, Volume 231, Issue 8, pp 1661–1673 | Cite as

Social play behavior, ultrasonic vocalizations and their modulation by morphine and amphetamine in Wistar and Sprague-Dawley rats

  • Antonia Manduca
  • Patrizia Campolongo
  • Maura Palmery
  • Louk J. M. J. Vanderschuren
  • Vincenzo Cuomo
  • Viviana Trezza
Original Investigation



Social play behavior is the most characteristic social behavior in young mammals. It is highly rewarding and crucial for proper neurobehavioral development. Despite the importance of genetic factors in normal and pathological social behaviors, little information is available about strain influences on social play.

Objective and methods

The aim of this study was to investigate differences in social play behavior, 50-kHz ultrasonic vocalizations (USVs) and their modulation by acute morphine and amphetamine administration in two rat strains widely used in behavioral pharmacology studies, i.e., Wistar and Sprague–Dawley rats.


Sprague–Dawley rats showed higher levels of social play than Wistar rats. In both strains, no correlation was found between the performance of social behaviors and the emission of 50-kHz USVs. In Wistar and Sprague–Dawley rats, morphine increased and amphetamine decreased social play. The effects of morphine, however, were more pronounced in Wistar than Sprague–Dawley animals. In both strains, morphine did not affect USV emission, while amphetamine increased it during cage exploration. In Sprague–Dawley rats only, amphetamine decreased USVs during social interaction.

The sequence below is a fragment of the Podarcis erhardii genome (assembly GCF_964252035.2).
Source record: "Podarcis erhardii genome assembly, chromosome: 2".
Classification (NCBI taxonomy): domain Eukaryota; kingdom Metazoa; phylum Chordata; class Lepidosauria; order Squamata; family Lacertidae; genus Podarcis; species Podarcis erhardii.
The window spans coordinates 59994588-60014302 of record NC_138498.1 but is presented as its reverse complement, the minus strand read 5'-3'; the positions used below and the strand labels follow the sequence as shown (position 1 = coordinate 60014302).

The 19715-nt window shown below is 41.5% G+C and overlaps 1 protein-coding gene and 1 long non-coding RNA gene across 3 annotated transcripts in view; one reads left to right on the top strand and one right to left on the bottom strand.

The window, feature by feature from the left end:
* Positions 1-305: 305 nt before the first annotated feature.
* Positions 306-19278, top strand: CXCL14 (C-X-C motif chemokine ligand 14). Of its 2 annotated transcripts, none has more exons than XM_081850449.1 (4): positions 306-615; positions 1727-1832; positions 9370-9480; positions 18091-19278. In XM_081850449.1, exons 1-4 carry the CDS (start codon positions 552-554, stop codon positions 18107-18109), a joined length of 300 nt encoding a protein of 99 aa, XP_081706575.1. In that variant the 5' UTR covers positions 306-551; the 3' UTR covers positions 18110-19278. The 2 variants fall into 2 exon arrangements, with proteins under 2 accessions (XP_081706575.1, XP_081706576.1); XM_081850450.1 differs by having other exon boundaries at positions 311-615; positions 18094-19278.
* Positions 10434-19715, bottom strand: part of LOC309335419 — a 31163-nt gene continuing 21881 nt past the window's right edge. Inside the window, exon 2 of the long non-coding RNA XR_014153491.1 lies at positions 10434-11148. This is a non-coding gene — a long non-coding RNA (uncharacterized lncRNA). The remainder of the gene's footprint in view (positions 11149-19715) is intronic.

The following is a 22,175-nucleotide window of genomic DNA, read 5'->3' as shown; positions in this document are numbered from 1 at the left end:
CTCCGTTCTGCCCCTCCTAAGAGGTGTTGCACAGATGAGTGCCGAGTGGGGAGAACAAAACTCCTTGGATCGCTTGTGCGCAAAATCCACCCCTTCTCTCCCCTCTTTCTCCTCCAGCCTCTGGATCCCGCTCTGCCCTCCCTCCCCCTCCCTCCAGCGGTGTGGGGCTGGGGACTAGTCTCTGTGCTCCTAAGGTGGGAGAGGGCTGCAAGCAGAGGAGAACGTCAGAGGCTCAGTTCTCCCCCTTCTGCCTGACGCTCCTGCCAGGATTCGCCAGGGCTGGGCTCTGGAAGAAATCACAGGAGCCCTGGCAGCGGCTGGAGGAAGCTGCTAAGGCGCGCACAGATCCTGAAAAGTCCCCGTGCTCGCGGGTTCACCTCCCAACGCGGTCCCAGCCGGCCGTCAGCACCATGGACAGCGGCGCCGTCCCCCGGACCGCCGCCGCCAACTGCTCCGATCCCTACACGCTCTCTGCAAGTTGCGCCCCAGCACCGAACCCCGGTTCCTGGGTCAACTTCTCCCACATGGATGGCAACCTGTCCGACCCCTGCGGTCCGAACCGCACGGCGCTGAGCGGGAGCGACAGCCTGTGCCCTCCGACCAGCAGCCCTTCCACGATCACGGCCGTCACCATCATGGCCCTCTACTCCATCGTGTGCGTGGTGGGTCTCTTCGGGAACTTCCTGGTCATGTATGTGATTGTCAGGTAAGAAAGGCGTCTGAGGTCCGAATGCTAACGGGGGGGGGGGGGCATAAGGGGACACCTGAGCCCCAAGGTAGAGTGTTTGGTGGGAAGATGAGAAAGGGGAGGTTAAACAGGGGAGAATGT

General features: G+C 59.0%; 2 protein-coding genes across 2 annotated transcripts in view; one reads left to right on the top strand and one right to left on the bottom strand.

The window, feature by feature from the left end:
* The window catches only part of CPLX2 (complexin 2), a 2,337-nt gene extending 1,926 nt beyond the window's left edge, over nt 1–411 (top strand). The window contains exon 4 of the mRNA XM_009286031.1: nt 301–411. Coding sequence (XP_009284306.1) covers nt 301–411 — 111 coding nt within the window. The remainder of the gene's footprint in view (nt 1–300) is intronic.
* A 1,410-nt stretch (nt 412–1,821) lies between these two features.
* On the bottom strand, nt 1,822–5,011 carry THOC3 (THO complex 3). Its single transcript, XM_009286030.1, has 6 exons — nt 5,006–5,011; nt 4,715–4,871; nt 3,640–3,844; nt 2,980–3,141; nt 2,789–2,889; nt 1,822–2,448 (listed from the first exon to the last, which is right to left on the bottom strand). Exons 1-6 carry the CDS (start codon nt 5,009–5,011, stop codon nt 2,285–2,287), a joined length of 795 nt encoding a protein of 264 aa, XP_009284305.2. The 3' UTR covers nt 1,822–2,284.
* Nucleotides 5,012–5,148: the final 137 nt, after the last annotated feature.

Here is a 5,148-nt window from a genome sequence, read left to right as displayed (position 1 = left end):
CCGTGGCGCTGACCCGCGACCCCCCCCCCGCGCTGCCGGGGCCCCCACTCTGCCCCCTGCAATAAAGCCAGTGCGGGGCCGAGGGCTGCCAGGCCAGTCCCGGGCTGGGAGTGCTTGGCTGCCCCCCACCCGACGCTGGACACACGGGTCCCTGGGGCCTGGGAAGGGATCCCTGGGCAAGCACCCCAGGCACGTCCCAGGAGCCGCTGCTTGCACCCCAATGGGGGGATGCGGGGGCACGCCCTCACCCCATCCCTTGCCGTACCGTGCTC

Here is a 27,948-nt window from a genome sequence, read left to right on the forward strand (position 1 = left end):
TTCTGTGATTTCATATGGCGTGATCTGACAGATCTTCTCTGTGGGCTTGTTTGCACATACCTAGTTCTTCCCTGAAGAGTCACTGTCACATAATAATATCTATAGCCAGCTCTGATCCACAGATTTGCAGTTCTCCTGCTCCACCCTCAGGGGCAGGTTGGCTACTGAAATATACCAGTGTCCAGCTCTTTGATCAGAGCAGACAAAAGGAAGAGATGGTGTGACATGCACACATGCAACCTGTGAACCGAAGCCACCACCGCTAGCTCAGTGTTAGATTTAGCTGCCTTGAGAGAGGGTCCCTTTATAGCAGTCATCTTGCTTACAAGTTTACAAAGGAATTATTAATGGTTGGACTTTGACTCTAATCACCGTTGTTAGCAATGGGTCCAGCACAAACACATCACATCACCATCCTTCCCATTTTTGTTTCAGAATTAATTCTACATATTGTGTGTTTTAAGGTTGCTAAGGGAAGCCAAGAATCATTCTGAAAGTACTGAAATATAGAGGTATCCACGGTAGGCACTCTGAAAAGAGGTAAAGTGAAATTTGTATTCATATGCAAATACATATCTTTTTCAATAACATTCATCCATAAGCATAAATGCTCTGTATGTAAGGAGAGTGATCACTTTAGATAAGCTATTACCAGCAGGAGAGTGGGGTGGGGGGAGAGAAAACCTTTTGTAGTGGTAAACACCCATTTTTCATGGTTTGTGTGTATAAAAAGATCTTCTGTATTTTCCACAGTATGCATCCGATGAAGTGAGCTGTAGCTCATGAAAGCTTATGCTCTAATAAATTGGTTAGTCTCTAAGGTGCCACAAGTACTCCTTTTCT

Wistar and Sprague–Dawley rats differ in their absolute levels of social play behavior and 50-kHz USVs, and quantitative differences exist in their response to pharmacological manipulations of social play. The emission of 50-kHz USVs and the behavioral parameters thought to reflect rewarding social interactions in adolescent rats are dissociable.


Social behavior USV Adolescence Opioids Psychostimulants 



This study was supported by Veni grant 91611052 (Nederlandse Organisatie voor Wetenschappelijk Onderzoek, V.T.), Marie Curie Career Reintegration Grant PCIG09-GA-2011-293589 (Seventh Framework Programme People, V.T.), and Futuro in Ricerca 2010 (Italian Ministry for University and Scientific Research, V.T., P.C.). We thank Andrea Peloso, Lidia Montebello, and Alessandro Pasquale (Master students, Department of Physiology and Pharmacology, Sapienza, University of Rome) for their technical help.


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Copyright information

© Springer-Verlag Berlin Heidelberg 2013

Authors and Affiliations

  • Antonia Manduca
    • 1
  • Patrizia Campolongo
    • 2
  • Maura Palmery
    • 2
  • Louk J. M. J. Vanderschuren
    • 3
    • 4
  • Vincenzo Cuomo
    • 2
  • Viviana Trezza
    • 1
  1. 1.Department of Science, Section of Biomedical Sciences and TechnologiesUniversity “Roma Tre”RomeItaly
  2. 2.Department of Physiology and Pharmacology, SapienzaUniversity of RomeRomeItaly
  3. 3.Department of Translational Neuroscience, Brain Center Rudolf MagnusUniversity Medical Center UtrechtUtrechtThe Netherlands
  4. 4.Department of Animals in Science and Society, Division of Behavioural Neuroscience, Faculty of Veterinary MedicineUtrecht UniversityUtrechtThe Netherlands

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